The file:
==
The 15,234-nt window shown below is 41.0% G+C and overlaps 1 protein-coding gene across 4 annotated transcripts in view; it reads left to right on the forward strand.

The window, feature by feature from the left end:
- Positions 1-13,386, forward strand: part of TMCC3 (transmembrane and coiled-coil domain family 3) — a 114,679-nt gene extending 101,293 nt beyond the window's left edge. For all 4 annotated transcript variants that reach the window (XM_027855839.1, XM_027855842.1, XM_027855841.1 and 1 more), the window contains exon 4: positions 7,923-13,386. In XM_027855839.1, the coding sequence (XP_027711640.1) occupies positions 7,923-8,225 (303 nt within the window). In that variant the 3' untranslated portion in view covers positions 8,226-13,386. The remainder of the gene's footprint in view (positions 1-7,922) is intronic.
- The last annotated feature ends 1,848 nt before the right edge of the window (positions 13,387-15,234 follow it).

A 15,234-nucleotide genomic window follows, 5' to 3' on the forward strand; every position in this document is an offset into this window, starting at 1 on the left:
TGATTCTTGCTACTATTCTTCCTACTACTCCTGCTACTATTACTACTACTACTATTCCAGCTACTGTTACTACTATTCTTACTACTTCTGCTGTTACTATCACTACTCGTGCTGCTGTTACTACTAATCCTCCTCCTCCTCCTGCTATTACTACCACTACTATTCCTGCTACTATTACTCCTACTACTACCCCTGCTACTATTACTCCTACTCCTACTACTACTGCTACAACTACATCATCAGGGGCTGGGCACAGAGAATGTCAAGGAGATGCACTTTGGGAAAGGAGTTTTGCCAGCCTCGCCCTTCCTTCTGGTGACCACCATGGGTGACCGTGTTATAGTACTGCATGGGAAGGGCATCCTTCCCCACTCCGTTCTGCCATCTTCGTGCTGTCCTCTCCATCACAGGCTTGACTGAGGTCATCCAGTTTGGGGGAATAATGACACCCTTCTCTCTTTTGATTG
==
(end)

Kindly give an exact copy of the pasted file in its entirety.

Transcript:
The 15,234-nt window shown below is 41.0% G+C and overlaps 1 protein-coding gene across 4 annotated transcripts in view; it reads left to right on the forward strand.

The window, feature by feature from the left end:
- Positions 1-13,386, forward strand: part of TMCC3 (transmembrane and coiled-coil domain family 3) — a 114,679-nt gene extending 101,293 nt beyond the window's left edge. For all 4 annotated transcript variants that reach the window (XM_027855839.1, XM_027855842.1, XM_027855841.1 and 1 more), the window contains exon 4: positions 7,923-13,386. In XM_027855839.1, the coding sequence (XP_027711640.1) occupies positions 7,923-8,225 (303 nt within the window). In that variant the 3' untranslated portion in view covers positions 8,226-13,386. The remainder of the gene's footprint in view (positions 1-7,922) is intronic.
- The last annotated feature ends 1,848 nt before the right edge of the window (positions 13,387-15,234 follow it).

A 15,234-nucleotide genomic window follows, 5' to 3' on the forward strand; every position in this document is an offset into this window, starting at 1 on the left:
TGATTCTTGCTACTATTCTTCCTACTACTCCTGCTACTATTACTACTACTACTATTCCAGCTACTGTTACTACTATTCTTACTACTTCTGCTGTTACTATCACTACTCGTGCTGCTGTTACTACTAATCCTCCTCCTCCTCCTGCTATTACTACCACTACTATTCCTGCTACTATTACTCCTACTACTACCCCTGCTACTATTACTCCTACTCCTACTACTACTGCTACAACTACATCATCAGGGGCTGGGCACAGAGAATGTCAAGGAGATGCACTTTGGGAAAGGAGTTTTGCCAGCCTCGCCCTTCCTTCTGGTGACCACCATGGGTGACCGTGTTATAGTACTGCATGGGAAGGGCATCCTTCCCCACTCCGTTCTGCCATCTTCGTGCTGTCCTCTCCATCACAGGCTTGACTGAGGTCATCCAGTTTGGGGGAATAATGACACCCTTCTCTCTTTTGATTG